Sustainable event ideas
Holding a sustainable fundraising event will
not only be new and exciting, it will also raise awareness of
eco-issues, get pupils thinking about the world around them and can
even tie in with the curriculum.
Sponsored litter pick
Sponsored events are a great way to get pupils
active. A sponsored litter pick will get children out walking in
the fresh air and help them learn about social responsibility and
the harmful effects of litter on habitats and eco-systems.
A litter pick is sure to be popular with sponsors, as
pupils will be helping to tidy up the local area. Pickers can be
sponsored either for how much time they spend picking or the
quantity they collect.
On the day, brief litter-pickers on safety and
responsibility and send them out with hi-vis jackets, gloves, bags
and litter-pick sticks, if you have them (your local council may be
able to help with equipment).
Be sure to have hand-washing facilities and
refreshments waiting on their return. Afterwards, promote how much
rubbish has been picked in total and how much has been raised. You
might want to go the extra mile by separating landfill and
Encourage little green fingers by running a harvest
festival. In the run-up to the event, give children sunflower seeds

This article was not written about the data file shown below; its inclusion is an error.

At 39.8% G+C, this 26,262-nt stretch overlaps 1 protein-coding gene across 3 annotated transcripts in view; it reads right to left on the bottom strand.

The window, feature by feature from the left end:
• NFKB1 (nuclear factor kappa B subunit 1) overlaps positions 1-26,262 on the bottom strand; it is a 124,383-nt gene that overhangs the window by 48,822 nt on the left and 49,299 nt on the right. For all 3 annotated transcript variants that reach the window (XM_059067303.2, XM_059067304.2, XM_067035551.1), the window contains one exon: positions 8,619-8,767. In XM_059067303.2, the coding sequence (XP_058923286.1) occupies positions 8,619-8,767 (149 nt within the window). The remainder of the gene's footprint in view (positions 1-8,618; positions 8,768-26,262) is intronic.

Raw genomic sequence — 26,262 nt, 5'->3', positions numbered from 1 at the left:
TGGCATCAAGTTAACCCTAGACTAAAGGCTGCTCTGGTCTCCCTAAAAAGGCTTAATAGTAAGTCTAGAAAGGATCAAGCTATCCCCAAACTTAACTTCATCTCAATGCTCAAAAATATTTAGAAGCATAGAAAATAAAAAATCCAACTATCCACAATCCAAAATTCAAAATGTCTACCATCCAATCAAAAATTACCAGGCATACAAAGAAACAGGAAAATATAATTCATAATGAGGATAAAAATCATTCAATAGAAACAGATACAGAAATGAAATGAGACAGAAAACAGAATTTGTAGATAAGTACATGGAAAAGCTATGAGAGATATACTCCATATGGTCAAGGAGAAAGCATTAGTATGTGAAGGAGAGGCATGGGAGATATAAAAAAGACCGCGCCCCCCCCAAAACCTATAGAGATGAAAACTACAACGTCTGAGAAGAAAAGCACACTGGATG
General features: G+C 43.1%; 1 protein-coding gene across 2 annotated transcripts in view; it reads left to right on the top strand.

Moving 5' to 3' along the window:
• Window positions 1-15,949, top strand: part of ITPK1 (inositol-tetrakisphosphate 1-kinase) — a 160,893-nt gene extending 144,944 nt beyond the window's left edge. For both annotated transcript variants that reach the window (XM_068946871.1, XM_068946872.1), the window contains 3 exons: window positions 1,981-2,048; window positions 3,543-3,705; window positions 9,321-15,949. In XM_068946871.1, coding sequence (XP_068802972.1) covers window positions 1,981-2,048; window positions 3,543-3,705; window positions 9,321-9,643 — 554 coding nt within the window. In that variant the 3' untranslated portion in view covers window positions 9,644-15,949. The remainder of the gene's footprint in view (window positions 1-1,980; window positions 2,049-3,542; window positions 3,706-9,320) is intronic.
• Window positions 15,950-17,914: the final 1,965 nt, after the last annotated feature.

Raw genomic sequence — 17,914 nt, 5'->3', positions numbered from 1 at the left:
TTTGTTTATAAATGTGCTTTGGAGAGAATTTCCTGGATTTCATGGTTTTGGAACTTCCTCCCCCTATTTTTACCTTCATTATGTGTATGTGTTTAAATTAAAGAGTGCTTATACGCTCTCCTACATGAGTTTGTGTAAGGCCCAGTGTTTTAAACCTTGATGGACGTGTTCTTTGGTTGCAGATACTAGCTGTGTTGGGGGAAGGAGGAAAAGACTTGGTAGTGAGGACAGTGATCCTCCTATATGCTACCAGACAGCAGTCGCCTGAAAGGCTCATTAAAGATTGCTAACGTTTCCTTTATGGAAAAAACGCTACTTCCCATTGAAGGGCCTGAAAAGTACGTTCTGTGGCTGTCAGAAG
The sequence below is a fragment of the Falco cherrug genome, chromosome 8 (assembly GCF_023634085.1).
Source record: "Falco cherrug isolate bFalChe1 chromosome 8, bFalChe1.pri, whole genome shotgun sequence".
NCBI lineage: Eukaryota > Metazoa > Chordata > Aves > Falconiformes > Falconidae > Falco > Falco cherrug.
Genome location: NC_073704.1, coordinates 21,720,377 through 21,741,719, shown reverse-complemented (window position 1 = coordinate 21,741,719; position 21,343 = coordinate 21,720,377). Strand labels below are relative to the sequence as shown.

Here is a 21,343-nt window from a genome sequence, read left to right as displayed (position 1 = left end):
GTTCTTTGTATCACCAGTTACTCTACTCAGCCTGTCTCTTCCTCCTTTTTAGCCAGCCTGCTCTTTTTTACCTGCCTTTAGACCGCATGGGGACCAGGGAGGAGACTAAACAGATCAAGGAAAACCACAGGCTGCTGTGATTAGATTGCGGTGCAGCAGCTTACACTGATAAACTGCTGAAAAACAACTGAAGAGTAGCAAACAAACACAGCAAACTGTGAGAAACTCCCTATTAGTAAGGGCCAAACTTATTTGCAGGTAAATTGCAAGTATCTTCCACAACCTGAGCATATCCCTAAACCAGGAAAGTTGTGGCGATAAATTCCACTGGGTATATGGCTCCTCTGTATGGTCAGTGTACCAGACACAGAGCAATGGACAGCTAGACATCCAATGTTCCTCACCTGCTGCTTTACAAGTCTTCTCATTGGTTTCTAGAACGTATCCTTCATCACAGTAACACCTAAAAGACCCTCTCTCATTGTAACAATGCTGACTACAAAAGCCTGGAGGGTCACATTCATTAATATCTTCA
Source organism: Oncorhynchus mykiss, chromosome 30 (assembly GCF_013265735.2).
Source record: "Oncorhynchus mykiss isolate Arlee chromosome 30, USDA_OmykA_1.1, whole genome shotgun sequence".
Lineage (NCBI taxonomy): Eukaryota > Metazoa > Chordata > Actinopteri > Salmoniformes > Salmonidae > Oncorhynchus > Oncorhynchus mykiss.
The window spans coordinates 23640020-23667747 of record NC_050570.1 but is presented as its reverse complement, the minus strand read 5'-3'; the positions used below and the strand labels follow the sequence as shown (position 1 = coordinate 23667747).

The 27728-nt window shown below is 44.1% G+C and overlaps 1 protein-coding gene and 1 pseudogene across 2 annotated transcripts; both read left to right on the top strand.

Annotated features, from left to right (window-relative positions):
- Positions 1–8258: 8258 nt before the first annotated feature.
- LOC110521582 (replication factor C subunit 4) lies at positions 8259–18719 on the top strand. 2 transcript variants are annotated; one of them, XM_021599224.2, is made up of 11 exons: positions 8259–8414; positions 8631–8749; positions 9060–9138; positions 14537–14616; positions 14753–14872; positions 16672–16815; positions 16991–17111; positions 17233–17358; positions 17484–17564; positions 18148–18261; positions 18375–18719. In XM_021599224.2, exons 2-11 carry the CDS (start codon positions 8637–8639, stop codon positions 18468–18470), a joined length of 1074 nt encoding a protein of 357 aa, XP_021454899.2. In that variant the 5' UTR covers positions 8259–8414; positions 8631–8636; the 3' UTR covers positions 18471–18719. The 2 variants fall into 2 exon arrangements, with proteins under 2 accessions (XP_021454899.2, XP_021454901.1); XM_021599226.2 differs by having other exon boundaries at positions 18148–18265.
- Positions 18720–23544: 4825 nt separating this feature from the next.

for a growing competition and ask people to prepare homegrown
fruit, veg or flowers to bring in. On the day, ask the headteacher
or a prominent local person to judge the competitions. Try to use
broad categories, such as 'longest vegetable', 'sweetest fruit' or
'pinkest flower' to encourage as many people to enter as
Invite attendees to bring homemade dishes or request
donations of homegrown and locally grown ingredients and make food
to sell. If you have a school garden, use produce from there
Run a farmers' market alongside your festival and
sell stall spaces to families and local people, who can then sell
their own produce and homemade items. You may also want to have
external stallholders - investigate your town market for ideas. A
farmers' market can be run at any time of the year.
Second-hand sales are a great opportunity to re-home
pre-loved items while giving visitors a unique shopping experience.
Regular second-hand sales will encourage people to stop buying
everything new and prevent old items from going to landfill. Your
school is the perfect location for a second-hand clothing sale as
children often grow out of clothes when they still have plenty of
wear left in them. To make more of your sale, open it up to local
people or run the event with another local school. Hold it in a
large space such as your school or village hall. Take advantage of
the seasons by collecting fancy dress clothes before World Book Day
and festive jumpers in the run-up to Christmas.
Virtual balloon race
Balloon races are a popular fundraiser for PTAs, but
not for the environment. Balloons can scatter miles apart and
litter a wide area of land, causing damage to animals and wildlife.
Even 'biodegradable' balloons take years to decompose, meaning one
spectacular moment has a huge impact. Instead, consider setting up
a virtual balloon race with ecoracing.co as a fun alternative. The website